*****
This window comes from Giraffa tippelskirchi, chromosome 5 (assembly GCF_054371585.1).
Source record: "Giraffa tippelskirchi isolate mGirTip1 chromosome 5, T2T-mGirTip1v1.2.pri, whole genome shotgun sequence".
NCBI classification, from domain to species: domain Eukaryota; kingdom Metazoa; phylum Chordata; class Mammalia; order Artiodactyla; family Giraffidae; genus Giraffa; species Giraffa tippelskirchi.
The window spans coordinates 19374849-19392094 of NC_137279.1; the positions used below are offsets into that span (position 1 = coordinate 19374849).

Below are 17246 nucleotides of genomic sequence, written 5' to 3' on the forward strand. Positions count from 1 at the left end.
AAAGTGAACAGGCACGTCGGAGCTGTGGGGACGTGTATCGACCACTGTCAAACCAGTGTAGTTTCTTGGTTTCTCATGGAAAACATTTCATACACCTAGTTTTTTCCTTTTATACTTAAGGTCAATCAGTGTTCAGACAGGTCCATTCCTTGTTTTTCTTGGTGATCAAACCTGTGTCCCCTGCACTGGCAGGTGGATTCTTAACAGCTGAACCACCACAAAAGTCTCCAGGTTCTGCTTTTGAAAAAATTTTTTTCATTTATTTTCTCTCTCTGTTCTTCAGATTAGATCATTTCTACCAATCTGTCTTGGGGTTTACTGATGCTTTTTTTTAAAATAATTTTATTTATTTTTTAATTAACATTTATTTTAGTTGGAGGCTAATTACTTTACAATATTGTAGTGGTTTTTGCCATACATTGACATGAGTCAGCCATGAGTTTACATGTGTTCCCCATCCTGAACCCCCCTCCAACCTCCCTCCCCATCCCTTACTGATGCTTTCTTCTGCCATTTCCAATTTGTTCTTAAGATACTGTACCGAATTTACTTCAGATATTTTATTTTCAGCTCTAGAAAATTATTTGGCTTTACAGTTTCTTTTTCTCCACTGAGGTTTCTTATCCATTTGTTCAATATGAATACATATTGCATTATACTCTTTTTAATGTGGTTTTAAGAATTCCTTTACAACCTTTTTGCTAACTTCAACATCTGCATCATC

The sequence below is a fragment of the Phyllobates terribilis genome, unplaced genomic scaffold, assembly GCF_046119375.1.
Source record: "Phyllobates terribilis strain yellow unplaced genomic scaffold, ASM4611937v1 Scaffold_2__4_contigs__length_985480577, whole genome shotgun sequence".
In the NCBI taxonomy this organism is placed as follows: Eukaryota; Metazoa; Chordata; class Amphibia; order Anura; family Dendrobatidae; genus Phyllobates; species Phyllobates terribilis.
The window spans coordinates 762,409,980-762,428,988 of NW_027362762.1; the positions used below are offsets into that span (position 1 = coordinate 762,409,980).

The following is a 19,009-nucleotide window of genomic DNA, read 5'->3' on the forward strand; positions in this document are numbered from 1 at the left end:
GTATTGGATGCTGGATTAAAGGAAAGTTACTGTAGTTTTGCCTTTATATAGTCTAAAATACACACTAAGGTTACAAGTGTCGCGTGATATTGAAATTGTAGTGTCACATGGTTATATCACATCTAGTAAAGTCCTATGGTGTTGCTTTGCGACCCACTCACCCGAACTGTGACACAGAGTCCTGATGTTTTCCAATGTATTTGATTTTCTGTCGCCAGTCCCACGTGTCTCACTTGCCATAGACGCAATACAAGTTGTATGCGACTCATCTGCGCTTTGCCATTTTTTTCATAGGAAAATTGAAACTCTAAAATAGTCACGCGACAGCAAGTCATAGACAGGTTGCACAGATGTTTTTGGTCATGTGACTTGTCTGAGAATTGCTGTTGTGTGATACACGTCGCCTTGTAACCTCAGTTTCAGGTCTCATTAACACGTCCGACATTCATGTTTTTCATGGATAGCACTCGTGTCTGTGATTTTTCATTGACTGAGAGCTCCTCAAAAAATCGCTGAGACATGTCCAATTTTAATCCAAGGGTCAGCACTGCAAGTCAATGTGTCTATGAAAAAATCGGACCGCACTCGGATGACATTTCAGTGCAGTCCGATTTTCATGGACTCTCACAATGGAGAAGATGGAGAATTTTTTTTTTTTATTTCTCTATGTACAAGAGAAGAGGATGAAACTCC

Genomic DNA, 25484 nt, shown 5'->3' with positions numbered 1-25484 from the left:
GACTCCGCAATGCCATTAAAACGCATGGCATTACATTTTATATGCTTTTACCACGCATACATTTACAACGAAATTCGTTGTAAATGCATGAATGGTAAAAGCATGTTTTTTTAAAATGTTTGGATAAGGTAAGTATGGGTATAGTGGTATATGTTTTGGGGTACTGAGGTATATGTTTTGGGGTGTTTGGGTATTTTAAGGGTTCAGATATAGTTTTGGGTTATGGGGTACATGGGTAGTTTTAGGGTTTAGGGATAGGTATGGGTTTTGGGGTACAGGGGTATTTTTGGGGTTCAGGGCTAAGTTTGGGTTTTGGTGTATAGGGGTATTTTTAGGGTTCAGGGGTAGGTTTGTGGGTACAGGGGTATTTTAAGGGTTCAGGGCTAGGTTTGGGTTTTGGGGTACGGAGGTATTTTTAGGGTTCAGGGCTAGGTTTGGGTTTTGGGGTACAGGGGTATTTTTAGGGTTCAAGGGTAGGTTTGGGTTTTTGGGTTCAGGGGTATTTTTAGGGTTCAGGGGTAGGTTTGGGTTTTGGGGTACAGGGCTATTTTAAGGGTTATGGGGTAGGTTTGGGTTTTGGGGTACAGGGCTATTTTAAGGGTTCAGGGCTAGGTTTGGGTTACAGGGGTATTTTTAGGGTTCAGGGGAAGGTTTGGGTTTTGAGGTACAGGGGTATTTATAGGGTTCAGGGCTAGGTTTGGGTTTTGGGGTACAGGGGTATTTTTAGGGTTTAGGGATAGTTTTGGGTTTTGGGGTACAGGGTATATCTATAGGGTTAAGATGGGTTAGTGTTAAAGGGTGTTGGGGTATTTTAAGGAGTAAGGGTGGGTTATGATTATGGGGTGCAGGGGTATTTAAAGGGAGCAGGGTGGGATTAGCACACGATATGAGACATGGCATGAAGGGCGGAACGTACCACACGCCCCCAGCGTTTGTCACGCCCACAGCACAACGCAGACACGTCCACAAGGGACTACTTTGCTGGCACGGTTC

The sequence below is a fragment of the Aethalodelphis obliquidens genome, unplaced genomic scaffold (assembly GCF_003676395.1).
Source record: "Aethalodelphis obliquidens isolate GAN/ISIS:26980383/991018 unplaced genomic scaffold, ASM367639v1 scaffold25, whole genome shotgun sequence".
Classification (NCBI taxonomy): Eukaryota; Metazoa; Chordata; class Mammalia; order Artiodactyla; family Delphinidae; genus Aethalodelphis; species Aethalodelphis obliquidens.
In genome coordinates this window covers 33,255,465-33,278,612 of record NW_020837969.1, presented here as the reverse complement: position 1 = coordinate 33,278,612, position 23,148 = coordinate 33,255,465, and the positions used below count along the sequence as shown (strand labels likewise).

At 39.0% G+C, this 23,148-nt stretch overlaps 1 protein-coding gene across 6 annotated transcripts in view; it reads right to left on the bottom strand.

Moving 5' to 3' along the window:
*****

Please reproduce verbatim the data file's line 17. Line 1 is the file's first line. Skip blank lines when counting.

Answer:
Classification (NCBI taxonomy): Eukaryota; Metazoa; Chordata; class Mammalia; order Artiodactyla; family Delphinidae; genus Aethalodelphis; species Aethalodelphis obliquidens.